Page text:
SEMINAR IN INNOVATION ECONOMICS I
- Assessment methods
- Learning objectives
- Delivery method
- Teaching methods
None; However some microeconomics and basic econometrics would help.
Students will be evaluated both on the basis of their active participation to class activities (50% of final marks) and on a 3000-word essay, to be delivered about a month after the end of the course. As part of the participation to the class activities, during the last class (Monday, 05/11) students are asked to present one of the topics presented the first day of the course.
Non-attending students will be evaluated on a written exam only (four short essay questions).
The course provides an overview of the main topics of economics of innovation, with a particular attention to intellectual property rights (from now on IPRs). The first part of the course will focus on the source of innovation and science policy. The second part will cover issues related to IPRs. The last part will focus on the role of non-practicing entities (from now on NPEs), such as universities and patent assertion entities in the patent market.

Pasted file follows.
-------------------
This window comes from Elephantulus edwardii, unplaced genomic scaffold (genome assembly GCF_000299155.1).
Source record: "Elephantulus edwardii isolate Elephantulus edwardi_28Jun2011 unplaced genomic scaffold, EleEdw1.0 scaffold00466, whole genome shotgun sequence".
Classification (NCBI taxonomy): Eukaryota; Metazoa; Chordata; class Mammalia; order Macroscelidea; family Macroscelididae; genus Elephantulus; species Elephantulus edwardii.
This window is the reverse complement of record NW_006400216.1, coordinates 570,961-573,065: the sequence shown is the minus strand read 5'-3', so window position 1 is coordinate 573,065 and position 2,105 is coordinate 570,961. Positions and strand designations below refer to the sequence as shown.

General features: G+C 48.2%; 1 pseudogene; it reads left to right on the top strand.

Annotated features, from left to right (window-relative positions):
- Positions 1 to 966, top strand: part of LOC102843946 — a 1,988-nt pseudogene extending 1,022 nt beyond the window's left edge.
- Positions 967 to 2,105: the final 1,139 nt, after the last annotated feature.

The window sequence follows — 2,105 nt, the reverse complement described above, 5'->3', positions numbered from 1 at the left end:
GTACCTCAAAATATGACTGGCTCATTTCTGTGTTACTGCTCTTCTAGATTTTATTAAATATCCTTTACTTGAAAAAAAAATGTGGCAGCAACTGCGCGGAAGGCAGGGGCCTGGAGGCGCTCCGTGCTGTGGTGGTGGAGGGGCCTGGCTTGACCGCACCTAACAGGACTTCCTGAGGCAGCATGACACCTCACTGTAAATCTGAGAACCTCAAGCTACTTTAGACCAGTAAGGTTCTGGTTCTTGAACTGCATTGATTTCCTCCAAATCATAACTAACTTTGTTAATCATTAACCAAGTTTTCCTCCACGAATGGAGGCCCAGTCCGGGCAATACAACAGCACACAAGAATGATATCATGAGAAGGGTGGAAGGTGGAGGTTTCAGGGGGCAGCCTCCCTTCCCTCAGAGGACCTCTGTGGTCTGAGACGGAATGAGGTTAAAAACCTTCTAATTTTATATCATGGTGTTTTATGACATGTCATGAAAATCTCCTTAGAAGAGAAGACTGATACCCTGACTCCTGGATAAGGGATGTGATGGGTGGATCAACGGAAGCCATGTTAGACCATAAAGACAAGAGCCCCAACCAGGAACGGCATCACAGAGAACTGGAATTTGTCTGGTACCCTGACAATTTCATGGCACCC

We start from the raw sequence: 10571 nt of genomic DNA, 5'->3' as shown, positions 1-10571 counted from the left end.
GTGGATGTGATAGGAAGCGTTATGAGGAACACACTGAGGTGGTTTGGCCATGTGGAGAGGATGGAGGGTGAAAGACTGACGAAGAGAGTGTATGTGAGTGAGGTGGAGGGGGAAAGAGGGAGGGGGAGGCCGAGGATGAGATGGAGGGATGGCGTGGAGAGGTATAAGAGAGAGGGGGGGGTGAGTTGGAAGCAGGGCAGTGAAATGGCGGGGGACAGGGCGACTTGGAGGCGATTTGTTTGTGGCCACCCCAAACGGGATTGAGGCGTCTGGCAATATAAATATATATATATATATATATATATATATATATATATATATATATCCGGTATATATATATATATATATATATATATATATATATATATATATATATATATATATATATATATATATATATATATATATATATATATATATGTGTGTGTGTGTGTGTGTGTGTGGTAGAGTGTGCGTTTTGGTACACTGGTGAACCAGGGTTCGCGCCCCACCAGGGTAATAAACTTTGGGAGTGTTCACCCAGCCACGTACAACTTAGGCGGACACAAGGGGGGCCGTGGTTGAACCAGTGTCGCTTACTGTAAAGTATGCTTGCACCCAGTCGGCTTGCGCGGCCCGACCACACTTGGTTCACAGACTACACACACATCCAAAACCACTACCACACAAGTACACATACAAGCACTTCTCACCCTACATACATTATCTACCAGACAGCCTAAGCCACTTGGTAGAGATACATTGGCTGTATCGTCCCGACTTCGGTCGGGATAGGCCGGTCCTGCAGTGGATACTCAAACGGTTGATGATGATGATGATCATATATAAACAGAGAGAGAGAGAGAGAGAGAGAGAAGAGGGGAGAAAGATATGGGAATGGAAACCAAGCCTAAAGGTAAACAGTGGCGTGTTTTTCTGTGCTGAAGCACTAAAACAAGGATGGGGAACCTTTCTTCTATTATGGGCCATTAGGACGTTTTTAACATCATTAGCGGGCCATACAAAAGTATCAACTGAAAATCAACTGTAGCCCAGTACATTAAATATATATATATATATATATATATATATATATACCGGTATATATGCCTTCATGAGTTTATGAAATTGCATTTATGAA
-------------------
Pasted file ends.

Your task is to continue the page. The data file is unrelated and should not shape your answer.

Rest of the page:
The main topics of the course are:
• Part 1: Source of Innovation (Science + Learning by Doing / Learning by Using / Design) and Science Policy (The Economics of (Basic) Science + The Economics of R&D Subsidies)
• Part 2: The Economics of IPRs (Introduction + Patent historical overview + Optimal Patent Duration + Strategic patenting)
• Part 3: NPEs in the patent market (Universities and Patent Assertion Entities)
• Guellec, D., and B. Van Pottelsberghe (2007) The economics of the European patent system: IP policy for innovation and competition. Oxford University Press
• Scotchmer S. (2004) Innovation and Incentives, MIT Press (Chapters 1-5 Only)
• Additional reading materials will be provided the first day of the course
The course will combine frontal teaching and students’ discussion of readings.